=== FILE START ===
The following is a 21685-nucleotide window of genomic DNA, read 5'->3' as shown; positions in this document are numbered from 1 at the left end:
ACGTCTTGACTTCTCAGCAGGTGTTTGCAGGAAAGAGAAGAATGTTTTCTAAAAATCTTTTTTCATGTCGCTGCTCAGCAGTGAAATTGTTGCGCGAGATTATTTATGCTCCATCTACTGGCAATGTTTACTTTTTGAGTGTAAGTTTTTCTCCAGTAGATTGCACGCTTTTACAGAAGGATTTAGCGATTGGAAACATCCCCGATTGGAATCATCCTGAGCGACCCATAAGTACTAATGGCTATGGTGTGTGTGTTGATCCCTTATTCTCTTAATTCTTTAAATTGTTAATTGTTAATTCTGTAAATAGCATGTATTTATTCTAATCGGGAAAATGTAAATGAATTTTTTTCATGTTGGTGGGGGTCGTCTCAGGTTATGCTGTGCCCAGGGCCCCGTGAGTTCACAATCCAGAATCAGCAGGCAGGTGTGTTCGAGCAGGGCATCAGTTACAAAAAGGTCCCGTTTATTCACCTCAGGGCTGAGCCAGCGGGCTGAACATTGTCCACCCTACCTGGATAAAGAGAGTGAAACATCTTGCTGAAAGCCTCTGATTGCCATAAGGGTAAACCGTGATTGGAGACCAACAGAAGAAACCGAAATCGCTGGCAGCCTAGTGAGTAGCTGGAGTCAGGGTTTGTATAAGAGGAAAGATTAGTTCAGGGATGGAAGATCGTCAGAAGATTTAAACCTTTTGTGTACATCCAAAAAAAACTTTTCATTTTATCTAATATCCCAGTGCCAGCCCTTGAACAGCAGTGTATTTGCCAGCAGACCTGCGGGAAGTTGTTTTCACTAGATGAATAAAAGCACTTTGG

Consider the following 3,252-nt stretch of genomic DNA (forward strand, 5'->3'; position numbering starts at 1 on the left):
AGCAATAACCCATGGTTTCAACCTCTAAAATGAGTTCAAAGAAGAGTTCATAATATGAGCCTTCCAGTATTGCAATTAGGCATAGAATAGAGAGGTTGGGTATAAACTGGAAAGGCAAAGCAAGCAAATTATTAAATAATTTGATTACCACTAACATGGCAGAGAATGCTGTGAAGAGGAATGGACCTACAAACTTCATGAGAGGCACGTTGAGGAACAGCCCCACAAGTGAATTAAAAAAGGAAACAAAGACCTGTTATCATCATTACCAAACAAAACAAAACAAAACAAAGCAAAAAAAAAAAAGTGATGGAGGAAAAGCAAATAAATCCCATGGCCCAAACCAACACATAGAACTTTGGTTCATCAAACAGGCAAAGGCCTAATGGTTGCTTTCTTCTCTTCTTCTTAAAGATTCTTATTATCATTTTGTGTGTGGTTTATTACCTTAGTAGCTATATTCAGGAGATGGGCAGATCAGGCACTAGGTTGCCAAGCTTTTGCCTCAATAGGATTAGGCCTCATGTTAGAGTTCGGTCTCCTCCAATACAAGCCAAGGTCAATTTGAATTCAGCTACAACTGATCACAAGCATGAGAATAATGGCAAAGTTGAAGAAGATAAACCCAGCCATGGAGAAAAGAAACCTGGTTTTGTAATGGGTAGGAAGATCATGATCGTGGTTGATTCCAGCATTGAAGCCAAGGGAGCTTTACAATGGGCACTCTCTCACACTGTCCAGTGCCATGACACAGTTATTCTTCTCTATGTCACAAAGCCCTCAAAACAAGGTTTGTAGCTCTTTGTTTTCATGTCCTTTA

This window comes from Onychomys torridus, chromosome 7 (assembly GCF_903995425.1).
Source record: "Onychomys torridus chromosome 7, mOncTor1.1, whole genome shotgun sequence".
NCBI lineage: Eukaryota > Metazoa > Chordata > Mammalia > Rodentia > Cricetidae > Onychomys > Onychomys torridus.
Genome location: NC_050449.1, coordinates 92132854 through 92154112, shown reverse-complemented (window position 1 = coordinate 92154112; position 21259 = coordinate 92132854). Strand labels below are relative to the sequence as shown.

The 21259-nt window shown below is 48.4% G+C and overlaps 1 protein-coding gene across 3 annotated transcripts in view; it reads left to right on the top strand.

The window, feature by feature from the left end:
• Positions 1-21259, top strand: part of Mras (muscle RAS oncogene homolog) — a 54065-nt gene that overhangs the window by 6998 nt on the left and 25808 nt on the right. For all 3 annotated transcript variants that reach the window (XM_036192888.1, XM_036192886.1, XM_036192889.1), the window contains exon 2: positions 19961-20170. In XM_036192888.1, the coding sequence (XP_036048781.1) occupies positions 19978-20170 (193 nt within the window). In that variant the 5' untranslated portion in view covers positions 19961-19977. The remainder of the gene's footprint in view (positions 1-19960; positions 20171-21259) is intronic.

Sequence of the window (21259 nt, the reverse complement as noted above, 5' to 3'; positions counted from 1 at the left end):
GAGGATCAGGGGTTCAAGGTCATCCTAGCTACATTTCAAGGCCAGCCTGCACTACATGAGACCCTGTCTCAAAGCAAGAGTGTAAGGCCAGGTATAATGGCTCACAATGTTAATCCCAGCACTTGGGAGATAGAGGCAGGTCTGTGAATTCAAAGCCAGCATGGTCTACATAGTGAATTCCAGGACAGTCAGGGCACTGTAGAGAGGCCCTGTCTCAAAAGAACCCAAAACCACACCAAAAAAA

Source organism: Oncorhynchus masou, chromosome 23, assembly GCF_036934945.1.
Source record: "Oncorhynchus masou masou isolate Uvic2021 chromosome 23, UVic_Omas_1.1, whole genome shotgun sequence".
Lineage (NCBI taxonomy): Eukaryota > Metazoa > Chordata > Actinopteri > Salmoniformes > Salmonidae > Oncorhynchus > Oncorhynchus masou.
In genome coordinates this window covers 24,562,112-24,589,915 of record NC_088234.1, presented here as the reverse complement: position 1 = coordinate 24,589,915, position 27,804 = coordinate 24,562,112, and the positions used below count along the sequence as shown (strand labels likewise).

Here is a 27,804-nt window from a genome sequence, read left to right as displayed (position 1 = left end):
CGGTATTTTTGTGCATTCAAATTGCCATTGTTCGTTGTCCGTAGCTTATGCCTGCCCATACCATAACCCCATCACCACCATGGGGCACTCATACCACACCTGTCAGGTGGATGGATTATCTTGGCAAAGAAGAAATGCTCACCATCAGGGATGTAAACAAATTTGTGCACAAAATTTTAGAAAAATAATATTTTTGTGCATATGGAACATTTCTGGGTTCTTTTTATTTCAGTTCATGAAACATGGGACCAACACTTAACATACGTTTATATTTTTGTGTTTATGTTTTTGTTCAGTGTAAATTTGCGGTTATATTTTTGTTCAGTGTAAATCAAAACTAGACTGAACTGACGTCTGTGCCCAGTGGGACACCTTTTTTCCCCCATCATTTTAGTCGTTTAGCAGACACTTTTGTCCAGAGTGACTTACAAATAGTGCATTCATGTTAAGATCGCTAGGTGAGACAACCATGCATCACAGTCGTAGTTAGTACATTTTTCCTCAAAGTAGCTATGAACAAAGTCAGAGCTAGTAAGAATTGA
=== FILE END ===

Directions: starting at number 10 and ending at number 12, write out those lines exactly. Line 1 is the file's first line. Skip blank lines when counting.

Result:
The window, feature by feature from the left end:
• Positions 1-21259, top strand: part of Mras (muscle RAS oncogene homolog) — a 54065-nt gene that overhangs the window by 6998 nt on the left and 25808 nt on the right. For all 3 annotated transcript variants that reach the window (XM_036192888.1, XM_036192886.1, XM_036192889.1), the window contains exon 2: positions 19961-20170. In XM_036192888.1, the coding sequence (XP_036048781.1) occupies positions 19978-20170 (193 nt within the window). In that variant the 5' untranslated portion in view covers positions 19961-19977. The remainder of the gene's footprint in view (positions 1-19960; positions 20171-21259) is intronic.

Sequence of the window (21259 nt, the reverse complement as noted above, 5' to 3'; positions counted from 1 at the left end):